Lights by Joshua Swainston

“Lights.” My son raises his voice from the backseat every time we drive near a holiday decorated home. “Dad. Lights.”

“Okay,” I exaggerate the response to make it seem as if I’m doing him a favor by turning the vehicle around. We are equally excited, him and I. His mother, my wife, is at home enjoying a much needed kid-free break from the holiday season. I find the next street to turn around. It is Christmas, and for a few weeks surrounding, a nighttime drive is dotted with nuggets of brightly lit beacons illuminating the otherwise unimpressive neighborhoods like the star of the east.

He’s riding in his jump seat in the back. Holiday music is playing softly from the radio. Occasionally he’ll know the words and sing a few bars if he doesn’t think I can hear. But he doesn’t let the music distract from his chief mission. He’s ever on the lookout for the next bright star of a house.

We pass by a dozen dark lots until we find the one in question. I don’t stop the car but bring it to a crawl. Like all Xmas lit homes of this caliber, it reminds both of us of an elaborate gingerbread house. Icicle lights from the roofs overhang, candy colored lights around the windows and doors. Wire figures of deer and presents brighten the chain-linked yard. In lights is the phrase, “Santa Stop Here,” is spelled out on the roof. He could read it if he sounded it out, but he asks what it says and I tell him.

“You good?” I ask from the driver seat.

“Yea, let’s find another.”

We drift off into the night zig-zagging through residential streets.

“If you see anything, tell me.” There are a few locations that I’ve taken mental note of, plotting where I would take him on a night such as this. I don’t drive direct. It’s more fun when he can spot the targets first.

For a few blocks we see nothing but other cars and street lights. Bing Crosby is singing “White Christmas.”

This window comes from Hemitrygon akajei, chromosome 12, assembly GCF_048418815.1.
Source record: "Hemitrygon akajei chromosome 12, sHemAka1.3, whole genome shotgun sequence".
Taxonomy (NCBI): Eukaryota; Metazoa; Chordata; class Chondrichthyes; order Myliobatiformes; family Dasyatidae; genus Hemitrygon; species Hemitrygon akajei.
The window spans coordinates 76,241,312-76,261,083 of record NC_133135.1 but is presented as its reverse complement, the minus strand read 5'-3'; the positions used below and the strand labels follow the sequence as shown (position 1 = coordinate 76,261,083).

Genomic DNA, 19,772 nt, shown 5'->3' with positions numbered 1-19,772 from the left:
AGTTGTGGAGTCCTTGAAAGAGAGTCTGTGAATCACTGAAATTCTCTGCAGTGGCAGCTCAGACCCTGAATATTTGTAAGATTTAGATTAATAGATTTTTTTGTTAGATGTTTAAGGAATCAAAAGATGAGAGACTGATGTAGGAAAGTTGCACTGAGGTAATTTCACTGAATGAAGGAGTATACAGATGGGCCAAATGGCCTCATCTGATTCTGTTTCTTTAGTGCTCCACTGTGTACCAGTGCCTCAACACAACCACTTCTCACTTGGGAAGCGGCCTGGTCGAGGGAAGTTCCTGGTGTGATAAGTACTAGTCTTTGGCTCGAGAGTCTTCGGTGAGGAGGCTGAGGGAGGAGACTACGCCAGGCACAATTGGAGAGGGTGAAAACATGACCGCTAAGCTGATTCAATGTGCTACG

“Do you know what we’re getting mom this year?” I ask.

He thinks a moment, “I don’t know.”

“It’s okay, I have a few ideas. Maybe we’ll go shopping tomorrow. You can pick something out with me. What do you want this year?” I ask knowing his mother has already bought his gifts.

He makes a few noises as if he’s thinking about the questions, but before he can answer, he’s distracted. “Lights. Lights. Over there.”

I already know what house he’s looking at. The same house does a big display every year. I turn the car so he can get a better look.

The light display is taken straight out of National Lampoons Christmas. Stings upon strings of lights, every square inch of exterior siding covered in brightly colored bulbs. I’m happy that this is not my neighbor’s house. A family of four is standing on the sidewalk gawking at the display. Another car is idling at the sight. Though the lights command most of the attention, it’s the yard that is strangely impressive. The yard holds every lit-up air filled Santa figure sold on the commercial market in the last ten years.

“There’s a Shrek Santa,” I say.

“That one looks like the Grinch,” He replies.

There is a Santa looking as if he’s climbing out of a blow up chimney. A Santa carrying a sack of presents. A Santa driving the sled. Rudolph, Snoopy, an elf and a snowman are all represented as well.

“How do you think they keep them all up?” I ask.

He says “I don’t know,” like it is all one word.

I don’t press the question. We have been out for half an hour and it’s nearing the little guy’s bed time. “You wanna head home and have some hot chocolate before bed?”

“Ice cream?” He’s at that age where everything is a negotiation. I’m concerned that soon he won’t want to do little things with me, like drive around looking for Christmas lights. For now I’m happy, he’s happy.

“We can ask your mother when we get home.”